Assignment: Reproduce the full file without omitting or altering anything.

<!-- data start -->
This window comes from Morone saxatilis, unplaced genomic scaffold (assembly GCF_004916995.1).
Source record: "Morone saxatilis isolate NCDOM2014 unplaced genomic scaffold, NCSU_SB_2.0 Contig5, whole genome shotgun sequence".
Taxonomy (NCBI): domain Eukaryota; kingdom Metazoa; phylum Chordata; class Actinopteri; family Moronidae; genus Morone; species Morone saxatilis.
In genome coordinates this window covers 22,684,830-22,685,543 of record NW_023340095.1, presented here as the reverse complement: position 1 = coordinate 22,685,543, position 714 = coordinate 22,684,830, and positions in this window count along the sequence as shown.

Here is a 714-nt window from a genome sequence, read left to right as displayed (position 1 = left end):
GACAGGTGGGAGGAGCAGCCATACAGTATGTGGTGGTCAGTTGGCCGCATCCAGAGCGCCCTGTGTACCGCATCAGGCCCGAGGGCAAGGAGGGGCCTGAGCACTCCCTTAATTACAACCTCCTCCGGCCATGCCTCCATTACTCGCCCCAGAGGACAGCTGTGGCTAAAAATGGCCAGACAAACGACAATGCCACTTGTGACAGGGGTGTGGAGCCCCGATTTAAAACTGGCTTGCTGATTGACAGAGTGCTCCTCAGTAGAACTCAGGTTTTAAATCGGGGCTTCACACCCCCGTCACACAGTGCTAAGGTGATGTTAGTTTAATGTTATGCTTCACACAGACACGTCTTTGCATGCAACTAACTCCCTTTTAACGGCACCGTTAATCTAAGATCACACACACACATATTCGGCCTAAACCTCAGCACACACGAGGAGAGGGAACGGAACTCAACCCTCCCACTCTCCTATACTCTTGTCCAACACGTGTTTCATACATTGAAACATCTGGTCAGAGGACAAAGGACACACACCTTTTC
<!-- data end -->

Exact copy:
This window comes from Morone saxatilis, unplaced genomic scaffold (assembly GCF_004916995.1).
Source record: "Morone saxatilis isolate NCDOM2014 unplaced genomic scaffold, NCSU_SB_2.0 Contig5, whole genome shotgun sequence".
Taxonomy (NCBI): domain Eukaryota; kingdom Metazoa; phylum Chordata; class Actinopteri; family Moronidae; genus Morone; species Morone saxatilis.
In genome coordinates this window covers 22,684,830-22,685,543 of record NW_023340095.1, presented here as the reverse complement: position 1 = coordinate 22,685,543, position 714 = coordinate 22,684,830, and positions in this window count along the sequence as shown.

Here is a 714-nt window from a genome sequence, read left to right as displayed (position 1 = left end):
GACAGGTGGGAGGAGCAGCCATACAGTATGTGGTGGTCAGTTGGCCGCATCCAGAGCGCCCTGTGTACCGCATCAGGCCCGAGGGCAAGGAGGGGCCTGAGCACTCCCTTAATTACAACCTCCTCCGGCCATGCCTCCATTACTCGCCCCAGAGGACAGCTGTGGCTAAAAATGGCCAGACAAACGACAATGCCACTTGTGACAGGGGTGTGGAGCCCCGATTTAAAACTGGCTTGCTGATTGACAGAGTGCTCCTCAGTAGAACTCAGGTTTTAAATCGGGGCTTCACACCCCCGTCACACAGTGCTAAGGTGATGTTAGTTTAATGTTATGCTTCACACAGACACGTCTTTGCATGCAACTAACTCCCTTTTAACGGCACCGTTAATCTAAGATCACACACACACATATTCGGCCTAAACCTCAGCACACACGAGGAGAGGGAACGGAACTCAACCCTCCCACTCTCCTATACTCTTGTCCAACACGTGTTTCATACATTGAAACATCTGGTCAGAGGACAAAGGACACACACCTTTTC